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Return to Paradise (Harvest Book)by Breyten Breytenbach
Synopses & Reviews
Breyten Breytenbach is one of South Africa's foremost but for years he has had a complex and painful relationship with his home country. In 1973, after thirteen years in exile, he was permitted a three-month visit there. A Season in Paradise, the first part of his triptych about South Africa, is an account of that bittersweet trip: A spiritual journey, an earthly travelog, a poet's chronicle of his soul, the mythic biography of a country, an exotic picture album, a revolutionary treatise, a wrenching lament for a dying species, the book is all of these (Andrei Codrescu).
In 1975, Breytenbach returned to South Africa illegally. He was arrested, tried for terrorism, and served seven years in prison, two of them in solitary confinement. On his release, he recounted his harrowing experiences in The True Confessions of an Albino Terrorist: It is a reasonable metaphor to describe this book as an explosive device ticking away at the very foundations of the idea of a white nationalism in Africa (The New York Times Book Review, front page).
In 1991, after Nelson Mandela had been freed and the ban on the African National Congress (ANe had been lifted, Breytenbach returned to South Africa for yet another three-month-long foray. For his account of that third trip, Return to Paradise, he was awarded the prestigious Alan Paton Prize.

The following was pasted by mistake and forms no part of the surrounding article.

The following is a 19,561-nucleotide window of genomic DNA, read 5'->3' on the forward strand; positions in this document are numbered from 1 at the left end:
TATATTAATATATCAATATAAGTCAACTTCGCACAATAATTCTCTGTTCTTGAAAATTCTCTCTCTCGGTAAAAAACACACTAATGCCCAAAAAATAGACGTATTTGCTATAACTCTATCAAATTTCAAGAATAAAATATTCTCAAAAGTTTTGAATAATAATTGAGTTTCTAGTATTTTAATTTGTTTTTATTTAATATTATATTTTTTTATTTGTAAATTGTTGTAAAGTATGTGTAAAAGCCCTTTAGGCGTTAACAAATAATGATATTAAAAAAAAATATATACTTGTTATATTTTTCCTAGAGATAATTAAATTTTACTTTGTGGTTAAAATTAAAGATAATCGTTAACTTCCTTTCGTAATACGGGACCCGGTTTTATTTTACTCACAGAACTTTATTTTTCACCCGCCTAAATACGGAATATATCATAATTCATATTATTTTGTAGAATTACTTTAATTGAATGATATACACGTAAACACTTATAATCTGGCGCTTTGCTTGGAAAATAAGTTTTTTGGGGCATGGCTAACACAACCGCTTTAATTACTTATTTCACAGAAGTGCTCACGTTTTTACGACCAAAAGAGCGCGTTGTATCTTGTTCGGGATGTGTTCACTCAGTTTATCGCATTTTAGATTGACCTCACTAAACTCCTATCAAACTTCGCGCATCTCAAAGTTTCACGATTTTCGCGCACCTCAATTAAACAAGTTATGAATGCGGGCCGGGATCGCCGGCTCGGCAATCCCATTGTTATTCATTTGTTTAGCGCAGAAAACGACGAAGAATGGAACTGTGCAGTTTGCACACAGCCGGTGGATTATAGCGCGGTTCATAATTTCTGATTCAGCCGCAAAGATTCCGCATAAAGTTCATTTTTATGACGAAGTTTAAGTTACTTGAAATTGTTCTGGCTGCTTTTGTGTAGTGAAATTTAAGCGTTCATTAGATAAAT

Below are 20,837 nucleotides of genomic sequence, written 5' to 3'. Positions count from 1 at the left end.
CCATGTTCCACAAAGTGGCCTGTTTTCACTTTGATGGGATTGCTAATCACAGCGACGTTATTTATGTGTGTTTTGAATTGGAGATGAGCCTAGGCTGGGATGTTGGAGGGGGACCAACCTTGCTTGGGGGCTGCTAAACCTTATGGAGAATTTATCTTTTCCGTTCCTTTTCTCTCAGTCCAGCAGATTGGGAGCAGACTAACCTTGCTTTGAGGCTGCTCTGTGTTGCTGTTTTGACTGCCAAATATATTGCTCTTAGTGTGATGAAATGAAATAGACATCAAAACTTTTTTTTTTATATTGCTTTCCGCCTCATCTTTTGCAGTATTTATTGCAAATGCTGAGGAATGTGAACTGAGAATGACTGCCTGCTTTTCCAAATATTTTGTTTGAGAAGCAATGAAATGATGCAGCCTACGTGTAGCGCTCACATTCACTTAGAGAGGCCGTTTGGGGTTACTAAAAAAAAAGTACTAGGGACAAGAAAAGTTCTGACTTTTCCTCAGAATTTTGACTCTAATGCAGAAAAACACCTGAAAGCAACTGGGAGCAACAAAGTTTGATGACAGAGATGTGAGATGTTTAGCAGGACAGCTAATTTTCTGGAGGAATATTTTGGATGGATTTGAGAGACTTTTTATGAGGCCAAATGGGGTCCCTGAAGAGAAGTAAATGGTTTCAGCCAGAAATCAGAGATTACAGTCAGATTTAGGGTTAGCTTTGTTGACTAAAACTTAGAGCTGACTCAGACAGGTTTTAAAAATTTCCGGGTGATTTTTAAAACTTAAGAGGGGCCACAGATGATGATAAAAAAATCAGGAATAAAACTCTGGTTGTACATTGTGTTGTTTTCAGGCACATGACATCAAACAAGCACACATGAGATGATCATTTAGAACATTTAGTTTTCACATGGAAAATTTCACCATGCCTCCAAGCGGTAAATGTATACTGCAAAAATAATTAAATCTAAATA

In 1975, Breyten Breytenbach, a young Afrikaner poet, painter, and ANC activist in exile, made a secret visit to his native South Africa. He was arrested, charged with treason, and imprisoned for seven years. Much has changed since those days: Nelson Mandela has been released, apartheid is on its way out, F. W. de Klerk has set in motion multiracial rule, and Breytenbach, the young rebel, has become one of his country's most respected figures, an insider-outsider with a unique view of South Africa and Africa as a whole. In rich, vivid, evocative prose Breytenbach captures Africa: primitive huts alongside modern airports; the constant migrations of peoples; the ethereal beauty of the land. We travel with him from town to town, from Kwamandlangampisi and Houtenbeck to Goshen and Atlantis. We hear jazz in Capetown and hippopotami oomphing in pools, we see cardboard slums for blacks and exquisite white suburbs - cool houses with luxuriant gardens behind security walls topped with broken glass. We read of principals chased from classrooms by their students, and police confiscating cameras; we pass paw-paw trees, avocado orchards, and the blackened ruins of schools and huts; we learn ancient fables and folk superstitions, and always reflect on politics. This is a poet's experience of Africa, at once unsparing and elegiac.
South Africa heads toward majority rule, yet Breytenbach is far from optimistic about its future. He sees a civil war raging and the land awash in blood. "[This] book...is fueled by the sort of rage that produces great literature" (Washington Post). A New York Times Notable Book of the Year. Awarded the Alan Paton Prize.
About the Author
BREYTEN BREYTENBACH was born in Bonnievale, South Africa, and currently divides his time between France, Spain, Senegal, and New York City. He teaches in the Creative Writing Department at New York University.
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